The latest IVF success rates report: How to read it and why we are thrilled
In 1985, just five years after our Austin fertility center was founded, the Society for Assisted Reproductive Technology (SART) began keeping track of IVF cycle outcomes. The annual report gives us a snapshot of the national average pregnancy rates. The IVF success rate report also breaks down the rates by age and fertility center.
IVF has changed dramatically in the past five years with improvements to egg freezing, genetic testing and the way we care for embryos in the lab. We can now confidently transfer one embryo at a time (elective single embryo transfer – eSET) in most patients, knowing that this is best for both mothers and babies.
The way SART reports the data has changed, too!
While the report is certainly more complicated and much more difficult to interpret, these changes were designed to make sure that every center reports data in the same way. In the past few years, some centers took advantage of the rules – making their pregnancy rates look substantially better than those from programs that followed the rules. While it will take some time for patients (and doctors!) to adjust to the new report, the hope is that – over time – the new reporting format will give patients a better idea of their true chance for pregnancy at each U.S. center.
Announcing the newest IVF success rates
In 2015, there were 67,818 babies born from 213,004 IVF cycles as reported by 371 SART member clinics.
We are especially excited about the fact that more programs are doing what we have been doing for several years now – transferring only one embryo at a time in the majority of our patients. In 2015, more than a third (34.5 percent) of all IVF cycles performed in the US had elective single embryo transfer, up from 27.2 percent in 2014. Over 80 percent of parents who successfully conceived with IVF in 2015 with TFC took home their one, perfect baby, rather than twins or triplets.
“At TFC, we accomplished our goal of surpassing the national average in all age categories, and did so while transferring only one embryo at a time in the vast majority of our younger patients,” said Medical Director Kaylen Silverberg, M.D. “We are so proud of the fact that we have been able to achieve such high pregnancy rates while eliminating triplets and markedly reducing our number of twins.”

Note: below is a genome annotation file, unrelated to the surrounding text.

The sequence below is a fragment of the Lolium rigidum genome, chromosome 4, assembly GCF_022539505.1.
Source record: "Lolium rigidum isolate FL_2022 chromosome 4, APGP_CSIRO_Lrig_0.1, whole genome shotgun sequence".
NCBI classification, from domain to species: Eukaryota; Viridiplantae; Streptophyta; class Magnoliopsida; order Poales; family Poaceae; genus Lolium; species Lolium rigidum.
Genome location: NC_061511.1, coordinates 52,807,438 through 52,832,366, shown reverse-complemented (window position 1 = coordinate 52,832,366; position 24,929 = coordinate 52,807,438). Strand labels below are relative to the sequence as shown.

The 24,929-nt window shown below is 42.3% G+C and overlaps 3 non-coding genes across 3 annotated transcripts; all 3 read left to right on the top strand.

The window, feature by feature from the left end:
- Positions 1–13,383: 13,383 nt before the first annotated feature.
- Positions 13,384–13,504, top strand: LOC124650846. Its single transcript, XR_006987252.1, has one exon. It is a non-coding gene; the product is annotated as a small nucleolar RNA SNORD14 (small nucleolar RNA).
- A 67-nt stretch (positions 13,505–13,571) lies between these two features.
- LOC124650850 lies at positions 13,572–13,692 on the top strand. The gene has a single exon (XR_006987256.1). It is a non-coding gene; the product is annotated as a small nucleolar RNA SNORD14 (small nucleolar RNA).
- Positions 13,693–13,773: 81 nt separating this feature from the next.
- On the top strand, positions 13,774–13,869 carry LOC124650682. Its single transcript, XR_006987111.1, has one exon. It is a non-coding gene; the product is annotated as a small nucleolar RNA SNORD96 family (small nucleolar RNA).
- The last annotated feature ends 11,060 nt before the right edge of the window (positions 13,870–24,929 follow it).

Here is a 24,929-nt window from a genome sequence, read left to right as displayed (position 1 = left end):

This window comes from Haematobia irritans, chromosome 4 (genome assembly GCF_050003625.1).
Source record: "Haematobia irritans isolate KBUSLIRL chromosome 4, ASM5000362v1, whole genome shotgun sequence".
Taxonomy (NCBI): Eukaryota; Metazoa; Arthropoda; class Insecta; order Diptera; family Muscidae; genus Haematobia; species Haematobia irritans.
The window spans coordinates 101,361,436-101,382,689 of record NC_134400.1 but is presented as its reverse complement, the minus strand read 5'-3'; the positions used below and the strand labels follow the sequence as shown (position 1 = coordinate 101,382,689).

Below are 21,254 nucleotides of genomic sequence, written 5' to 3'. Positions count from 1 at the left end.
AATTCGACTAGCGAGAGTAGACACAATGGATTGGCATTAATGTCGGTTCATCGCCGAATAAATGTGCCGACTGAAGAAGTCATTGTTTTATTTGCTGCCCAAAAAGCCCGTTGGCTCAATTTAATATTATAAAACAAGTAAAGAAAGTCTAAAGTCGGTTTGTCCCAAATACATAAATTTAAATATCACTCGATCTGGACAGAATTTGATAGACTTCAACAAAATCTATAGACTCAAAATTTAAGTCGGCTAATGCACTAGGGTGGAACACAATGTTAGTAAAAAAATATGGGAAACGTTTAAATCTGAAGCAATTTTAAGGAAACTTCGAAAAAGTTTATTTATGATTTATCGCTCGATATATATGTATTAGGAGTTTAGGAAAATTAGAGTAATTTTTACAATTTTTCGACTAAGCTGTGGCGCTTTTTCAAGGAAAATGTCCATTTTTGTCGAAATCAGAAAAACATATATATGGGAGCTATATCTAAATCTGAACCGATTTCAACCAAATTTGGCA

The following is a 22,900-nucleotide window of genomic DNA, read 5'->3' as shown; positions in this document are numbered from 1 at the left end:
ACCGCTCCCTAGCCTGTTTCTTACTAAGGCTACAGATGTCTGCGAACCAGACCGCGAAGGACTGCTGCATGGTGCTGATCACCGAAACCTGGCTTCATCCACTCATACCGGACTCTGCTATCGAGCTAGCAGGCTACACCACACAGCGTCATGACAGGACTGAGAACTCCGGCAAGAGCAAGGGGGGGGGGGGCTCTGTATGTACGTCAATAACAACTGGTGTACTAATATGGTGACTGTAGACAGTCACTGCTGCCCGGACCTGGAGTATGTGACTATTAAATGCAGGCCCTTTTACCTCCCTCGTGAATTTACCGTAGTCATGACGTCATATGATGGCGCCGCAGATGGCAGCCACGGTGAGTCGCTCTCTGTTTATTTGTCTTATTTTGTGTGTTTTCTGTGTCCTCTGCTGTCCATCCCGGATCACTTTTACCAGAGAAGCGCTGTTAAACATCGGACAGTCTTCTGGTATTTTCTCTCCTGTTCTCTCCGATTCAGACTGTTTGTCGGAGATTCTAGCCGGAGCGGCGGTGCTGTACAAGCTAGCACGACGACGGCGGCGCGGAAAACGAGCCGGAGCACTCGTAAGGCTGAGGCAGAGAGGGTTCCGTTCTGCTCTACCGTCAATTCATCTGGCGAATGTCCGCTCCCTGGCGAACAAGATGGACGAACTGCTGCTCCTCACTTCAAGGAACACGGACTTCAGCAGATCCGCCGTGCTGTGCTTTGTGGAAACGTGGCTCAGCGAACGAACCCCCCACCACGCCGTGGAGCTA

How to read a IVF success rate report
We encourage you to watch the video that explains explains how to read the SART clinic report. When reviewing the SART report, you should not just look at pregnancy rates. There is a lot of information you should consider when selecting a center to perform your IVF treatment. In addition to pregnancy rates, you should closely look at these factors:
- The percent of cycles with a single embryo transfer (eSET)
- The average number of embryos transferred
- The percentage of multiple pregnancies reported
- The average patient age
- The number of cycles performed at each center
- The number of donor egg cycles
Some centers achieve good pregnancy rates because they transfer several embryos – leading to a higher rate of multiple pregnancy. Other programs do a lot of donor egg cycles – either because they have an older patient population or because they don’t want to treat poor responders with their own eggs, as that would lower the pregnancy rate the center would have to report to SART. At our fertility center, we love challenging cases, and believe that all men and women deserve the chance to become parents.
If you would like more information about the 2015 SART IVF success rates and how our Austin fertility clinic stacks up, please contact us here.
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